Four people in Indonesia have been arrested after police discovered a child trafficking ring selling babies on Instagram.
Police were alerted to the now suspended account with the handle "Konsultasi Hati Privat," or Private Heart Consultation, which had as many as 700 followers.
According to CNN, posts on the account included ultrasounds, pregnant mothers, and and pictures of babies with information about their age, gender, and religion. A phone number was also also posted, and according to police conversations, about transactions were conducted on Whatsapp.
The account claimed to offer pregnancy consultations and adoption services, but police say they found evidence of monetary transactions.
Authorities arrested four people in relation to the account, including a 22-year-old mother and 29-year-old suspected broker in Indonesia's second largest city, Surabaya, along with a midwife and a suspected buyer who were arrested on the resort island of Bali.
Hilda Meilisa Rinanda/Detik
The mother, who has only been identified as LA, allegedly tried to sell her 11-month-old child for the equivalent of $985. Along with paying the mother, the seller was also to pay $328 to the broker and $164 to Alton Phinandita, the owner of the Instagram page. All four face up to 15 years in prison, if convicted.
According to news website Detik four babies were sold during the three months that the account operated, although authorities were only able to secure one 11-month-old child.
The account also reportedly contained screenshots of Whatsapp conversations between operators and clients, including one with a pregnant woman who contacted the group looking to sell her baby provided they hide her until the birth so her family wouldn't find out.
Sustano, head of Indonesia's National Commission for Child Protection (KPAI), said social media has changed how traffickers operate these days.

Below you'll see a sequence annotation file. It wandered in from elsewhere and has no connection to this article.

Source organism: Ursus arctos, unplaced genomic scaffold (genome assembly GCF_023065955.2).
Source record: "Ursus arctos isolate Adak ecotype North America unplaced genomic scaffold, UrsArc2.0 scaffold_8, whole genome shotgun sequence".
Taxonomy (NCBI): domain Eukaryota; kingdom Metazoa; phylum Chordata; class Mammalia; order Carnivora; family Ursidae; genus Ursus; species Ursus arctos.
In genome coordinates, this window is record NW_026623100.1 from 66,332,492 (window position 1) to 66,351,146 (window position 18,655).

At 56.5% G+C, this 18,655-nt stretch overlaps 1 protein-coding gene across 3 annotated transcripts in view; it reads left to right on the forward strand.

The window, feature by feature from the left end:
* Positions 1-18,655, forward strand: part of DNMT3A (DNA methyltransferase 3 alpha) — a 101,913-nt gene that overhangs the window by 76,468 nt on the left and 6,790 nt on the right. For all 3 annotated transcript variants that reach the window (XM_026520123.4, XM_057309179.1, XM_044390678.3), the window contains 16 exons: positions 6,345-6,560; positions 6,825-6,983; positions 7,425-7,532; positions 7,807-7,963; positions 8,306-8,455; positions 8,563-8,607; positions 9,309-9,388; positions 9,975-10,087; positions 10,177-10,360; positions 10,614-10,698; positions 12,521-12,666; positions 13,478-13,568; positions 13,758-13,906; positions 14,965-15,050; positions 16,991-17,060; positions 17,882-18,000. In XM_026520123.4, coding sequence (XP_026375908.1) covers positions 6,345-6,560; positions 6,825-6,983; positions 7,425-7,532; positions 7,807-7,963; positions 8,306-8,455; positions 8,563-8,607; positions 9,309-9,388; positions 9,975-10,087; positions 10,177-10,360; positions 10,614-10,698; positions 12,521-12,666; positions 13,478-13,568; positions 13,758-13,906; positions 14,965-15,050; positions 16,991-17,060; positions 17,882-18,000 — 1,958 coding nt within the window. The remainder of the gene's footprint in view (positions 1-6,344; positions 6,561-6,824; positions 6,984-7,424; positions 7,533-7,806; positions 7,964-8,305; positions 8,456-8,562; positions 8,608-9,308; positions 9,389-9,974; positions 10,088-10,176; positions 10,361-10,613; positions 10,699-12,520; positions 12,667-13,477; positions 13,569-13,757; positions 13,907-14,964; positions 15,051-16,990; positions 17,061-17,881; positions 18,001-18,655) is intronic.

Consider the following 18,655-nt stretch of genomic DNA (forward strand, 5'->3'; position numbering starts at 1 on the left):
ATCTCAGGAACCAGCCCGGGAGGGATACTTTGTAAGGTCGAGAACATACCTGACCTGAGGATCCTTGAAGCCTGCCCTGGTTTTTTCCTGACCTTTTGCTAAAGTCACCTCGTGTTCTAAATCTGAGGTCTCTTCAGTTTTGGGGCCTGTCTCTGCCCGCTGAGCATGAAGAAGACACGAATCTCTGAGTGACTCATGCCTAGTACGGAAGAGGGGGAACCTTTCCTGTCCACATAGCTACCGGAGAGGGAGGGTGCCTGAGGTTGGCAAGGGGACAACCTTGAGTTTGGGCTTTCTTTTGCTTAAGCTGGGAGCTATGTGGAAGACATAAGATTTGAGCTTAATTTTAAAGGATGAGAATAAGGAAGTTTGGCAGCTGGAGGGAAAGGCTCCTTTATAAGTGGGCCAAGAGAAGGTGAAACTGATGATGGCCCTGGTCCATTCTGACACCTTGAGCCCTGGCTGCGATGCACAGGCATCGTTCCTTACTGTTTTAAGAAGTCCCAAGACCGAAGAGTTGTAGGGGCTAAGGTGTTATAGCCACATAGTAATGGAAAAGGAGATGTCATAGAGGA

"In the old days, the transaction happened in person and it was usually arranged through a middleman. But now, they are using new and more advance methods, through social media like Instagram and Facebook. The cyber world has become a tool for promotion and transaction.
Amanda Bissex, Chief of Child Protection at UNICEF, thinks it's important for authorities to adjust their policies to better adapt to the digital age:
"If the use of Instagram is proven in this case then it shows how traffickers constantly adapt to new methods for their trade."
Although Indonesia has "made significant efforts," according to a 2018 Trafficking in Persons Report, the country is still a major trafficking hub with over 100,000 children being trafficked last year, the majority of which were sold into the sex trade.
Those on social media reacted strongly to the story.
And many congratulated Indonesian authorities and thanked them for their efforts.
The trafficking ring was not the first case of illegal activity on Instagram which is widely used for illegal drug sales. The persistent illegal activity has left some to wonder when Instagram or its parent company Facebook will finally address the issue.